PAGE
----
No, I’m not proposing my brand new Java logo replace the latest one from Sun. As a matter of fact it’s hardly a good logo, and seems more like a book cover, but for some reason a very similar logo (the one mine is based on) was selected as the official one for Ruby.
People are being a bit harsh on the thread from that last link, but yeah the logo they selected is not that great. Maybe it would make an OK book cover, but you would expect something a bit simpler and more visually appealing. Also was it really necessary to put “programming language” as part of the logo? That just looks bizarre.
But the reaction is interesting. Judging on the responses of that and other threads, developers seem to be very passionate about programming language logos. More specifically, it seems people get excited about how their favorite language gets marketed!
Which brings me to my next topic; programming language marketing.
I don’t remember much marketing activity around Ada, Pascal or even C. When Java came out, you could tell things were a little bit different. The language (or platform if you want to see it that way) had a logo, a slogan and even a mascot! Heck, I can even remember a Duke comic book I got at a conference once.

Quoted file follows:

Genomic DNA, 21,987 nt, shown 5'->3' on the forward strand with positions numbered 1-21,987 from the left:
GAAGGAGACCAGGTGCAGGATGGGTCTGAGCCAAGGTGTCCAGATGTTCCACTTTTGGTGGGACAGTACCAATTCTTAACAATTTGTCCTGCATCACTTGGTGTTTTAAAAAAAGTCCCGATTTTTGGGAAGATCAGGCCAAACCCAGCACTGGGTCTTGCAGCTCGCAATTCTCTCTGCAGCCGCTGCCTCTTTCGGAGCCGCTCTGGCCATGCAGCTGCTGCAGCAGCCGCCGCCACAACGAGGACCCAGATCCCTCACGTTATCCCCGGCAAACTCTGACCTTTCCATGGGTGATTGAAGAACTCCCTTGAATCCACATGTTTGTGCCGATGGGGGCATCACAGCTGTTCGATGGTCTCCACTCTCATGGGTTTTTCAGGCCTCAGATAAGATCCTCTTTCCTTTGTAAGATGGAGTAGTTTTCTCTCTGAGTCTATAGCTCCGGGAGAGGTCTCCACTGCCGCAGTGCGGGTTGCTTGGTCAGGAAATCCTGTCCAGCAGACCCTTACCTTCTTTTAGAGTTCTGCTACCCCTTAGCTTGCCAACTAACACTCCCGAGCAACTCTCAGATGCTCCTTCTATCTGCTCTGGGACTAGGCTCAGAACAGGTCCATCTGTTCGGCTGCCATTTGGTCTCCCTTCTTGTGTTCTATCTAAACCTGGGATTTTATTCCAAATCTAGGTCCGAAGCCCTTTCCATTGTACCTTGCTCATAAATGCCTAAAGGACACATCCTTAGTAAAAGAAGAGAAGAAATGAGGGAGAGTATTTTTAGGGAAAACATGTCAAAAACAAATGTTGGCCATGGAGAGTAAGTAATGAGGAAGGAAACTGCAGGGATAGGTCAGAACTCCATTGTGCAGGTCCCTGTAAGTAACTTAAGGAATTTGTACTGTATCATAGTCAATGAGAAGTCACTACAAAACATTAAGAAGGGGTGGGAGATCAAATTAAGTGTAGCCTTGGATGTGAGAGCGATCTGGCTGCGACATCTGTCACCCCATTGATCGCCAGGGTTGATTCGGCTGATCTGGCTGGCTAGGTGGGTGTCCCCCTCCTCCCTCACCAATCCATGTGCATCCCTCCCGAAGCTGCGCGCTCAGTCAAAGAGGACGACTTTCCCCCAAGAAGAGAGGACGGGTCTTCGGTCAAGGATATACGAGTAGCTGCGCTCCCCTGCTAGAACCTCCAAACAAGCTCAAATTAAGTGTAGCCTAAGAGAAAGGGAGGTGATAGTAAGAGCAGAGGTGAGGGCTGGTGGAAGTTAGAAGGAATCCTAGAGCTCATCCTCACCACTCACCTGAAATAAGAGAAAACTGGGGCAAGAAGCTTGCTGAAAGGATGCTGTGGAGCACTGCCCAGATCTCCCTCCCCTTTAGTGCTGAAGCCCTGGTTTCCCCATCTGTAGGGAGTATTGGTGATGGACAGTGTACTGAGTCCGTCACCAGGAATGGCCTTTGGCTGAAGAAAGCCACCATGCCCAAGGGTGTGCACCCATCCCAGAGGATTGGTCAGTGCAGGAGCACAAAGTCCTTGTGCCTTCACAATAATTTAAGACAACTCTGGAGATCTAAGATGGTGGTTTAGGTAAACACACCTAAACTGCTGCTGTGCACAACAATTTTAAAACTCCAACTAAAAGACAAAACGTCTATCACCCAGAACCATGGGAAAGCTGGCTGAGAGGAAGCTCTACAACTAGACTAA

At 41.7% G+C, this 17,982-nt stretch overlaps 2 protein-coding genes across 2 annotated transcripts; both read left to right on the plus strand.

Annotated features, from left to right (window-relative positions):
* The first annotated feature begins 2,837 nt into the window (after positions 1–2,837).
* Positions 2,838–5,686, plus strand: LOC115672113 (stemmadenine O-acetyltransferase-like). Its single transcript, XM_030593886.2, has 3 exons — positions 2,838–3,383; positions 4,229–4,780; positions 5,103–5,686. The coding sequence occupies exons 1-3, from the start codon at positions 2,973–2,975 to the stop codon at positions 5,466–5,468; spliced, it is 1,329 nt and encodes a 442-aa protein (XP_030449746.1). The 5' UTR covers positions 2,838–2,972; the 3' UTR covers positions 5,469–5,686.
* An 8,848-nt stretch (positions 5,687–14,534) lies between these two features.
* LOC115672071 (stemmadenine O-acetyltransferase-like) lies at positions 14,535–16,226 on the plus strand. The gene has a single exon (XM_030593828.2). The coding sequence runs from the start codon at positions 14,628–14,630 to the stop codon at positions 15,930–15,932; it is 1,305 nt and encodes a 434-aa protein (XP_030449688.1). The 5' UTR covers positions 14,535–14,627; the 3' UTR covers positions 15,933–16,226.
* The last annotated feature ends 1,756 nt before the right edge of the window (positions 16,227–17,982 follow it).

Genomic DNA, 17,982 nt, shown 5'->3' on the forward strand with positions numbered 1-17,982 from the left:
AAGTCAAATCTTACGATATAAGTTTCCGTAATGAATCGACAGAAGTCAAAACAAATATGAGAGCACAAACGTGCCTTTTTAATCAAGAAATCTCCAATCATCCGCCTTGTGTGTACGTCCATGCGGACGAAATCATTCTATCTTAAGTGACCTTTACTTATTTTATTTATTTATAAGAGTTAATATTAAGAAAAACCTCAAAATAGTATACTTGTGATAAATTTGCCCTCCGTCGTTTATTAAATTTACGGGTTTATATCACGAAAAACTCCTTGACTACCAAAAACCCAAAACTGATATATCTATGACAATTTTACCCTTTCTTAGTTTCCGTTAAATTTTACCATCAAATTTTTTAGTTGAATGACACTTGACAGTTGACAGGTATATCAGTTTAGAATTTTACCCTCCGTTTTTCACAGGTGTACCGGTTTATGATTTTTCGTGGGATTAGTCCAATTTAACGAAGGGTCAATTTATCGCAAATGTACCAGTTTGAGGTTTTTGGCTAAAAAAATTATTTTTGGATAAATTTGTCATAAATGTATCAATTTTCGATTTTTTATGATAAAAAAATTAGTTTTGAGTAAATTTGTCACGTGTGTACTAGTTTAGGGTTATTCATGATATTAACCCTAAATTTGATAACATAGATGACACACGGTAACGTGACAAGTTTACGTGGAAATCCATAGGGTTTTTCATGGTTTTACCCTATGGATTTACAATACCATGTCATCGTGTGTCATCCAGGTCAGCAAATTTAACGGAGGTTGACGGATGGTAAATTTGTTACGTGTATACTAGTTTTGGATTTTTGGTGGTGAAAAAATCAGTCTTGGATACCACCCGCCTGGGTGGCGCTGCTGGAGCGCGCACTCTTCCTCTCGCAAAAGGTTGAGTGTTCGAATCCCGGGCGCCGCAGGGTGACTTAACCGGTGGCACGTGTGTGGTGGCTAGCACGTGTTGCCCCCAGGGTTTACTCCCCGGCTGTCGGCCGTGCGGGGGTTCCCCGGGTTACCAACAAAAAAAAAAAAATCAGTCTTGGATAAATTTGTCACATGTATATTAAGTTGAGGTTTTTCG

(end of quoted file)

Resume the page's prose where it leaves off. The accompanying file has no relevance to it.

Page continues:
I’m noticing a similar thing with Ruby. The interesting thing is that it seems this is much more of a grass roots effort. Were the Java marketing was part of a corporate strategy, Ruby’s marketing is not orchestrated by an army of marketroids but by a good number of bloggers, dedicated advocacy sites, online books, Flash video demos and even parody YouTube videos.
However there’s always the danger of over marketing and over hyping technologies (something many accused Sun of doing with Java), which can result in turning people off. Often the marketing gets annoying, a bit arrogant, or extremely obnoxious. But to be fair, Scott McNealy would often go over board with his advocacy too, so this is not unique to Ruby. Speaking of annoying, Adobe thank you for not showing the Flex Bruce Eckel ads on every Java site all the time anymore.
It’ll be interesting to see what the Ruby adoption is in a few more years, right now it’s a very vocal yet relatively small community. When we talk about the next great computer languages, hopefully we’ll all be deciding based on technical merits, but it seems that today if you want a language to be successful you just can’t ignore the marketing side of things anymore.